Not long ago, I came across a blank page of checks for AAA Pool Supply and Maintenance. In 1966, I worked for a pool company as a “go for.” I learned how not to treat a customer and how to pad a bill. I also learned the importance of being first in the yellow pages.  Mr. P had named his company after a fictious daughter, ANDREA’S POOL SUPPLY AND MAINTENANCE, placing him firmly in the yellow pages number ONE Pool Supply.  In 1967, I opened AAA (always above my competition).

During my first year in business, suppliers did not want to deal with me.  By my second year in business, they were anxious to serve me.  So how does a 16-year-old run a pool company?  Being creative was the answer.

If the pump quit working. I would take it to “my shop.”  The company I took it to would supply me with a quote for repairs vs. a new motor.  I would tack on my profit and install the new or repaired motor.

If there was a water quality issue, I would take a sample to the city water works.  After claiming that it was water from my tap a few times, the personnel at the city water works realized what I was doing.  They thought that a 16-year-old running his own company was awesome and continued to train me in water management.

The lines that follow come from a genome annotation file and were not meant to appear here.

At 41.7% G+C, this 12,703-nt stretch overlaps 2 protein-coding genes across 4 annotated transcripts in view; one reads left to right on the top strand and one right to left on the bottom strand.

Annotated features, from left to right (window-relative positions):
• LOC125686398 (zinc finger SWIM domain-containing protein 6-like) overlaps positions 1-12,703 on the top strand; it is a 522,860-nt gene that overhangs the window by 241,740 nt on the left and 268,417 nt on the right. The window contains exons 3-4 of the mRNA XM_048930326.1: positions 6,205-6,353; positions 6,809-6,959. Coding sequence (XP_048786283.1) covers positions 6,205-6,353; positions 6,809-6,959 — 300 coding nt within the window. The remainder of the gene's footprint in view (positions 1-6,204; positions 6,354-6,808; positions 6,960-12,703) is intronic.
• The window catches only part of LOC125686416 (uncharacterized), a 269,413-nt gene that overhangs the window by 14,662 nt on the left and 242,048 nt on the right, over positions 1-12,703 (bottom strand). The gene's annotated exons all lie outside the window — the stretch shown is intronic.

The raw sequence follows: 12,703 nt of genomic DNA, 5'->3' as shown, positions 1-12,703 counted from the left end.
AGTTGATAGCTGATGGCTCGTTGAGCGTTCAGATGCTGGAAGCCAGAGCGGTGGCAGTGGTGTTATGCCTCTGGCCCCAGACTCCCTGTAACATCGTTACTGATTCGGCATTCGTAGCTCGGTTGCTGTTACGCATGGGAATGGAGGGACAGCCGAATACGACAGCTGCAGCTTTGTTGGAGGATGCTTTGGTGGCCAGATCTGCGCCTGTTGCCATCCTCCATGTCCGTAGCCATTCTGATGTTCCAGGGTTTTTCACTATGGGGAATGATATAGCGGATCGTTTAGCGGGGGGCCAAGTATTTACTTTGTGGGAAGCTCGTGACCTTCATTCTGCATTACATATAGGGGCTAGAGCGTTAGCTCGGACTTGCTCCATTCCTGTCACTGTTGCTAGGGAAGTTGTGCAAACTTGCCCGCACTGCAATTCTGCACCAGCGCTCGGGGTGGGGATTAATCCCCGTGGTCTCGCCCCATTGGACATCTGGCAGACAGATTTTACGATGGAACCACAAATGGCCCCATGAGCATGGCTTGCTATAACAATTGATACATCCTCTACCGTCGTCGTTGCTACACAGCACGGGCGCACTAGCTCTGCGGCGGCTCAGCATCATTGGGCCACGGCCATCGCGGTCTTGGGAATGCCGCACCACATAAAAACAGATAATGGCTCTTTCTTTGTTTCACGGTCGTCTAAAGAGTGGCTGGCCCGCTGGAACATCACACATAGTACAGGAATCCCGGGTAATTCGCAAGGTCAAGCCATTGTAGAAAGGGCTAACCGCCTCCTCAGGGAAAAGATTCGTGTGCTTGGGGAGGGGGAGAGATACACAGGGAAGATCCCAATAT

My car (back seat removed) was my van allowing me to deliver chemicals to the customer and I spoiled my customers. Most repairs were done within 48 hours. I always made time to enjoy my summer.

AAA actually played a major role in the development of LZFTC. The premise of available when you needed me, and the quality and variety of service, served my patients well.  The most vital lesson of all I delivered was that no one knows everything.  When you don’t know the answer, find it. Don’t resort to deception and bullshit. When I started with “Andrea’s”, my teacher was the king of b.s. When I opened AAA, I used a moderate amount b.s. to cover what I didn’t know while I concentrated on delivering a quality product.

By the time I opened LZFTC, I had my formula for success worked out in detail.  I was going to be open seven days a week and see patients on a first come first served basis.  I would give them all the time they needed.  It worked!  The attorney had convinced Renee and I that we would need a $300,000 line of credit to handle our first year’s losses. The hospital and local docs also expected that I would fail.  Sorry guys, we never borrowed any money as we were profitable from day one.

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